Views And Neighbors
Views And Neighbors
Howard Gould (Neighbor Law Expert, Finestone & Richter) gives expert video advice on: I am looking for a home with a view. How do I protect that view once I buy the home?; Can I force my neighbor to cut down a tree that is blocking my view? and more...
Do I have a right to my view?
Views, in general, are not protected in the law. The only cases in which a view is protected is if there is a Municipal View Ordinance, some law that's been passed to protect views, or you live in some kind of planned community that has rules or regulations that will protect your view. In some communities, there is a declaration of covenants, conditions, and restrictions that has been recorded that protects view rights, or there's some community organization that can control those issues, possibly an architectural committee. Sometimes a builder, even though they haven't created a homeowner's organization, will still put view restrictions in the deeds that they record. Because, for example, they're building on a hillside and as they go up the hillside, each house will have a view as long as their neighbor doesn't build a second story. Sometimes builders, even in projects built thirty or forty or fifty years ago may have put restrictions in the deeds to protect those views. The other situation where sometimes people have protected views is where one owner owned one lot and he divided it into two or three additional lots. That owner may have taken some action, again, to put in deed restrictions to protect the views. But in the absence of a municipal view ordinance or some kind of condition that's been put into a deed or some other document that's been recorded, you're not going to be able to protect your view.
If my neighbor agrees to sell me view rights, am I protected from future owners blocking my view?
When you make the agreement with the neighbor, in order to protect yourself both with respect to that neighbor and also any future owners of that property, you're going to need to have some agreement prepared. That agreement needs to be recorded, and recorded in a proper fashion. Once that's done, that will give what's called constructive notice to any future owner of that property: that should protect your rights. In order to be very careful about it, it's best to contact your title company and when you record this view protection, ask that you get title insurance coverage for that document that's being recorded.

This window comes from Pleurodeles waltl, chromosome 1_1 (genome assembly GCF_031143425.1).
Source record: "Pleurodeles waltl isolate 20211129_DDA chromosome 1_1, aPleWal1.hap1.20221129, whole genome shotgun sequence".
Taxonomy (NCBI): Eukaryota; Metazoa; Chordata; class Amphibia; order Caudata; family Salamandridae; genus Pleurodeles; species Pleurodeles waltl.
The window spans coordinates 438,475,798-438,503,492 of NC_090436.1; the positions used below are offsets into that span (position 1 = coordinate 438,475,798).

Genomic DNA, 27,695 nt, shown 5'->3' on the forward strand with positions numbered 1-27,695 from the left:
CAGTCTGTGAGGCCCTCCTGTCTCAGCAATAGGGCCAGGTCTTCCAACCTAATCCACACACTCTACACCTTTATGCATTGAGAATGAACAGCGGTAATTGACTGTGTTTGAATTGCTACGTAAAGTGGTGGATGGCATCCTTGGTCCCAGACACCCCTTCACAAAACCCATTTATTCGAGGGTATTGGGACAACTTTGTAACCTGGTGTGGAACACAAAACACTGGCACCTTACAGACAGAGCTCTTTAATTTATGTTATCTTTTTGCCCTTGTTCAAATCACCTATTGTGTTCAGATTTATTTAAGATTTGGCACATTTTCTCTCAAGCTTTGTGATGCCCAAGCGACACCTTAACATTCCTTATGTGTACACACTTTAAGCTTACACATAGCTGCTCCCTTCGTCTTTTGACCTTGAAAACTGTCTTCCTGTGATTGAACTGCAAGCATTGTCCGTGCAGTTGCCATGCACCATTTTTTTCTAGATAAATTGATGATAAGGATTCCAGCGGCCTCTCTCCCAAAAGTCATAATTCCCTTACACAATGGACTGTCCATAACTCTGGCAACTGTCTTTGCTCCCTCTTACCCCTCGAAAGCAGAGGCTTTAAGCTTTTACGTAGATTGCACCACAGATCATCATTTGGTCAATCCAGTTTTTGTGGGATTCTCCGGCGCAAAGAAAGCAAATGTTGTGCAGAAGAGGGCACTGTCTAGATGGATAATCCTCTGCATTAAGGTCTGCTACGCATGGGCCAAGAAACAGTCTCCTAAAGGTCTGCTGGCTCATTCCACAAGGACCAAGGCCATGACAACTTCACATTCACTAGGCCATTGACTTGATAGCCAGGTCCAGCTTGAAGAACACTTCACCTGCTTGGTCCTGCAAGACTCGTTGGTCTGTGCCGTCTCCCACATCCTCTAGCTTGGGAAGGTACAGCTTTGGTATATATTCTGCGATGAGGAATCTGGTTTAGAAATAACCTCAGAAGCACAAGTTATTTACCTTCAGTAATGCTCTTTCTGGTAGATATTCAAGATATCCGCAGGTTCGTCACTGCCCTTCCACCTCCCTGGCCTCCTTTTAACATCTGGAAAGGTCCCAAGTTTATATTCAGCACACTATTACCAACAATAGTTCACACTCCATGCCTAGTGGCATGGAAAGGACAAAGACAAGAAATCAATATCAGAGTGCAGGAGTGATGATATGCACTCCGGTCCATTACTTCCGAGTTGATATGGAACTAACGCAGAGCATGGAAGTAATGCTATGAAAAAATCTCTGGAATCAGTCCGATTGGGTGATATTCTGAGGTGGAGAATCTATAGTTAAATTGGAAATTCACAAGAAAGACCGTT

Can I force my neighbor to cut down a tree that is blocking my view?
In general, you can't force a neighbor to do anything to assist you with getting a better view unless there's a municipal view ordinance, or there is some sort of covenant that's been recorded in the deeds for the neighbor's property, or some other document that's been recorded that restricts his rights. One other thing you can look at, which is probably not going to affect trees but can definitely affect fences and hedges, is whether there's some municipal ordinance that limits heights. It's very common, in fact you're going to find it pretty much everywhere, a municipal ordinance that restricts the height of boundary line hedges and also fences. Usually you're going to see a six foot height restriction for backyards and sideyards. In front yards it's often only three or four feet, but you may not find any municipal law similar to that that really affects the maximum allowed height of a tree.
If I'm not protected by a view ordinance, what can I do to protect my view?
If you are not protected by a view ordinance, the first thing you want to do is document the existing situation. Take some photographs. Make a video tape so that you have documentation as to what your existing view is. Then you're going to need to check to see what legal rights you have to prevent the conduct that's about to block your view. Is there a municipal ordinance regarding view that's going to help you? Is there some covenant in a deed or some other document recorded that limits your neighbor's rights to do whatever it is that they're about to do that will assist you? Is there some other city law, maybe a law that relates to fences or hedge heights for example that will give you assistance? Because unless you find some legal basis, there is no general concept that you have a right to protect your view and limit what your neighbor does with his property.